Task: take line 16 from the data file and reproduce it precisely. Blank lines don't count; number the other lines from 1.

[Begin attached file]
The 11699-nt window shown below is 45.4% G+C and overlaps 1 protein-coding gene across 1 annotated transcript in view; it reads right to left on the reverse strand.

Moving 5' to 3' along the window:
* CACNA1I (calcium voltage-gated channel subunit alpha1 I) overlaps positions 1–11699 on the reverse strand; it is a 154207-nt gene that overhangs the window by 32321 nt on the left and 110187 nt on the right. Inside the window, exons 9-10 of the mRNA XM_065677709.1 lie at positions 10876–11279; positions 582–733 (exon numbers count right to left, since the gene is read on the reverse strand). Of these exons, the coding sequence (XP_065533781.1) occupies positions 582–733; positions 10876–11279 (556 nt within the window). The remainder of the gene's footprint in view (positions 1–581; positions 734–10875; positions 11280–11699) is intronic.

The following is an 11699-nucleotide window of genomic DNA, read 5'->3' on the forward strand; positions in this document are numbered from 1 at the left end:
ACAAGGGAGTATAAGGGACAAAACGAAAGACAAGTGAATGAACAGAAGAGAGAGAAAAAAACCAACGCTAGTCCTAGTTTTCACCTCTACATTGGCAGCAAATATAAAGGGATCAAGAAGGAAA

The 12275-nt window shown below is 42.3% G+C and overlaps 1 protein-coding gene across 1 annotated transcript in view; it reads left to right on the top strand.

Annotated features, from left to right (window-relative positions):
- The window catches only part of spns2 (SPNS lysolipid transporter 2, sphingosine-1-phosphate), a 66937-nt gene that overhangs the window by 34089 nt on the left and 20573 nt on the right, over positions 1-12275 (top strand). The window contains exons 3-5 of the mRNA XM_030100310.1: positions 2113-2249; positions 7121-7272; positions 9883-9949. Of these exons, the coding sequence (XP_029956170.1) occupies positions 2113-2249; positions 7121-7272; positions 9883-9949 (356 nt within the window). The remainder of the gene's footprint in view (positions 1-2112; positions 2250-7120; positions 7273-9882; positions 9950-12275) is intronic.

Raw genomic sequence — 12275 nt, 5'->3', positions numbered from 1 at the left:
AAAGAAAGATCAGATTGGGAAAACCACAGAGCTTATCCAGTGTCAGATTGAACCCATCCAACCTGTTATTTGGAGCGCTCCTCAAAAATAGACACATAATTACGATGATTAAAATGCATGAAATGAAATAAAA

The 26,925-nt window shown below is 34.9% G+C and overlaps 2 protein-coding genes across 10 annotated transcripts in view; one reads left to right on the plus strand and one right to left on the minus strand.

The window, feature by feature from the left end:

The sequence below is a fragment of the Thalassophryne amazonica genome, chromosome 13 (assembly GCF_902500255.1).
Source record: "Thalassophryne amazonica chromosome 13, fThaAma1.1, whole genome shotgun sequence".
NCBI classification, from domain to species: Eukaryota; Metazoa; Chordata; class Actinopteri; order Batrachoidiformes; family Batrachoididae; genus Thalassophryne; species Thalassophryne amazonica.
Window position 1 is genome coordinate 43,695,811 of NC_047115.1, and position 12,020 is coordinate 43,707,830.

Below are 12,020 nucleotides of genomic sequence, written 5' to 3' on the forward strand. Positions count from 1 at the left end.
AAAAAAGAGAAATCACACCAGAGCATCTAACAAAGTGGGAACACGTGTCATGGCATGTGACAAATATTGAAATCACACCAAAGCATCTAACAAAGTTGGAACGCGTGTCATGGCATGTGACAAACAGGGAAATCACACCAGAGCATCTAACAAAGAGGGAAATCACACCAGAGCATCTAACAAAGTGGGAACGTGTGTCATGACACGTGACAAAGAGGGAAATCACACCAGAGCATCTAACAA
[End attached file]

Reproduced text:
Window position 1 is genome coordinate 43,695,811 of NC_047115.1, and position 12,020 is coordinate 43,707,830.